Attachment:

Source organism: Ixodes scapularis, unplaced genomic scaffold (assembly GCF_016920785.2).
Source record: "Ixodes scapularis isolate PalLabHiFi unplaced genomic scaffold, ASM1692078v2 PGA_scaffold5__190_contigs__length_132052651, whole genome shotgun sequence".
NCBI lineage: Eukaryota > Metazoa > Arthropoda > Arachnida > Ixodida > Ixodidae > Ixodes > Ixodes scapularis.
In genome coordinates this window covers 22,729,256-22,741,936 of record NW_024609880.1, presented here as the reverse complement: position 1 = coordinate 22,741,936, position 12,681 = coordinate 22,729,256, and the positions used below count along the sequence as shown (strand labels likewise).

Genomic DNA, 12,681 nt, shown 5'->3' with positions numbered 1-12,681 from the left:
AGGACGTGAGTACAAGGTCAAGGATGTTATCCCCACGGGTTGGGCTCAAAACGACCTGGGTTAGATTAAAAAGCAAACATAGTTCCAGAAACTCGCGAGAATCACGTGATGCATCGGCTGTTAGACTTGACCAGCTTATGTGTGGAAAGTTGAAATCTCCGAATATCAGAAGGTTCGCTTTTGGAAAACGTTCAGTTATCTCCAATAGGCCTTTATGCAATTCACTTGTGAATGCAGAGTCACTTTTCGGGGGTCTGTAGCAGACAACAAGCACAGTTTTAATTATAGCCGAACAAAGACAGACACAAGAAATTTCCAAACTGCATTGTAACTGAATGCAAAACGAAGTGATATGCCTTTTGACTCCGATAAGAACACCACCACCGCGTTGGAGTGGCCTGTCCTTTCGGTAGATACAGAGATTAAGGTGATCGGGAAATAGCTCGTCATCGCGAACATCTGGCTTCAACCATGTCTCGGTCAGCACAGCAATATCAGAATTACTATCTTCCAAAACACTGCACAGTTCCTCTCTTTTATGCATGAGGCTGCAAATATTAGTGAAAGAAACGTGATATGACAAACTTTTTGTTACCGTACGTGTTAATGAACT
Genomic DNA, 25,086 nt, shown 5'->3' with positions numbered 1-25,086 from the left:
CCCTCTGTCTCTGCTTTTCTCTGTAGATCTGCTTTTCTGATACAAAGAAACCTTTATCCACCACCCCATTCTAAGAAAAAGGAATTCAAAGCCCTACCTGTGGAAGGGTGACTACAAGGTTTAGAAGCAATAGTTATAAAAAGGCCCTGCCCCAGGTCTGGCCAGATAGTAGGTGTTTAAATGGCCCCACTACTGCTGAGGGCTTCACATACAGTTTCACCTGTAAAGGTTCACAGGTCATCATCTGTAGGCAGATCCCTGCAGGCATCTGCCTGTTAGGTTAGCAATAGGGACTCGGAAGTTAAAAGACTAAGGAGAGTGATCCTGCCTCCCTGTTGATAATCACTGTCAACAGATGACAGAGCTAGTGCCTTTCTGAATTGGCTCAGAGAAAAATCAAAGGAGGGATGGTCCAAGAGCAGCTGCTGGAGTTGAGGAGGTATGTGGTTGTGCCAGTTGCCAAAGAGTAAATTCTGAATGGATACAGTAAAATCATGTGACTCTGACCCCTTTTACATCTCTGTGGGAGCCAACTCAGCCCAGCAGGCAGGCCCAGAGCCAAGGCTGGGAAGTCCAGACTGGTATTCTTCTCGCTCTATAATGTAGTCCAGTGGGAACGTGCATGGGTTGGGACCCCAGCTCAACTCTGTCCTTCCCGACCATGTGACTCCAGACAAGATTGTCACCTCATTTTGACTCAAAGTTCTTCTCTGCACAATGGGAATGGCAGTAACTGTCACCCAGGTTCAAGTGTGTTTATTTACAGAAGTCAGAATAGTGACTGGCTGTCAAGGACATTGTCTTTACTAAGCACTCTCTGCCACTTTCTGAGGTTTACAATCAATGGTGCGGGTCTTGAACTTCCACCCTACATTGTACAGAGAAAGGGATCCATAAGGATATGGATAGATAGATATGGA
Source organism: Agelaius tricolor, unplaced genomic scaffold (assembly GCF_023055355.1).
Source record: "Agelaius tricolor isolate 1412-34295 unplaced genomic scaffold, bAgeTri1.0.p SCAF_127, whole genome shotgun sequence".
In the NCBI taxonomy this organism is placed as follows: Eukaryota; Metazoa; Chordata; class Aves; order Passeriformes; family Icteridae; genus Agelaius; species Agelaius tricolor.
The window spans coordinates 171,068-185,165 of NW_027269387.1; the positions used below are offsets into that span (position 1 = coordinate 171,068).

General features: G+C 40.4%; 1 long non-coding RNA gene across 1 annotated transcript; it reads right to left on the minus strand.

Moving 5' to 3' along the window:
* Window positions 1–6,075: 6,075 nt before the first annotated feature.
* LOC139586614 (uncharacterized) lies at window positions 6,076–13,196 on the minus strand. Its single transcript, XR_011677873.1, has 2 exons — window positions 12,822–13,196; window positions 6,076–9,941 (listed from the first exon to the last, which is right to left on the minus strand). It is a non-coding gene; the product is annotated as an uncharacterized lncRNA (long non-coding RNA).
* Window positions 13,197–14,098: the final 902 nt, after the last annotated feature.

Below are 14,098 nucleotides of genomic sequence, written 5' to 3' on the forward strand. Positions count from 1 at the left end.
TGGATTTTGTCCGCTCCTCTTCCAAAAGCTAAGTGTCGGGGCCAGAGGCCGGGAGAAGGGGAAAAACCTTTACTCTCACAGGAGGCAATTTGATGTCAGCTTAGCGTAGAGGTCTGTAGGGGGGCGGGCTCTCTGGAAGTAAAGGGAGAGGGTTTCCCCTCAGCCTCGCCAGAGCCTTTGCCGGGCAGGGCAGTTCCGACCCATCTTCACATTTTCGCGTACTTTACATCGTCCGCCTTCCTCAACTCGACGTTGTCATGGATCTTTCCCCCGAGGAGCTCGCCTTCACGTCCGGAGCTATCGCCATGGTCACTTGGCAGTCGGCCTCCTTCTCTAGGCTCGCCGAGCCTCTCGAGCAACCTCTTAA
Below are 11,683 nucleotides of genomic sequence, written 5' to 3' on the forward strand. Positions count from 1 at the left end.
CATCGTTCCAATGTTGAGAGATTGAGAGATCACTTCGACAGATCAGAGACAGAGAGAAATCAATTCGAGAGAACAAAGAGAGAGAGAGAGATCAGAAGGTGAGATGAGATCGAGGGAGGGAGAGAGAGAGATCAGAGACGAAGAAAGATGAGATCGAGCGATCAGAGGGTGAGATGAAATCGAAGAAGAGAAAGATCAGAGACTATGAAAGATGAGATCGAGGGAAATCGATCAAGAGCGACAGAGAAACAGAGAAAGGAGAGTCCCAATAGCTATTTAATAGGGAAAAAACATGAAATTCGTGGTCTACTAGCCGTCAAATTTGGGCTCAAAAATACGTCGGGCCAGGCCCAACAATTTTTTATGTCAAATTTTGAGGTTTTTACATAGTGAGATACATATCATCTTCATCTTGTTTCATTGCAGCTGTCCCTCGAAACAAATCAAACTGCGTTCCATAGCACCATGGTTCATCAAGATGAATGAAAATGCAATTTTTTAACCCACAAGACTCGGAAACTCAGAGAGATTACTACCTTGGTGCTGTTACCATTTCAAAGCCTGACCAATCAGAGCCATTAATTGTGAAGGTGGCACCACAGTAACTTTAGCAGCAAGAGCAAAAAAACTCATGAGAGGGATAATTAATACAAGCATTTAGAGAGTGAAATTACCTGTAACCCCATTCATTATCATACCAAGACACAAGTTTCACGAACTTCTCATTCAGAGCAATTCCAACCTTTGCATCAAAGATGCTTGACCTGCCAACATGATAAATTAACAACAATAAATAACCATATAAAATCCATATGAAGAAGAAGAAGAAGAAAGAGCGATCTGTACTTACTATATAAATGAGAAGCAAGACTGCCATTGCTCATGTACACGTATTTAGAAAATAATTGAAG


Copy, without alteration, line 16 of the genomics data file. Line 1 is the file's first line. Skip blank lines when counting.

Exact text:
* LOC139586614 (uncharacterized) lies at window positions 6,076–13,196 on the minus strand. Its single transcript, XR_011677873.1, has 2 exons — window positions 12,822–13,196; window positions 6,076–9,941 (listed from the first exon to the last, which is right to left on the minus strand). It is a non-coding gene; the product is annotated as an uncharacterized lncRNA (long non-coding RNA).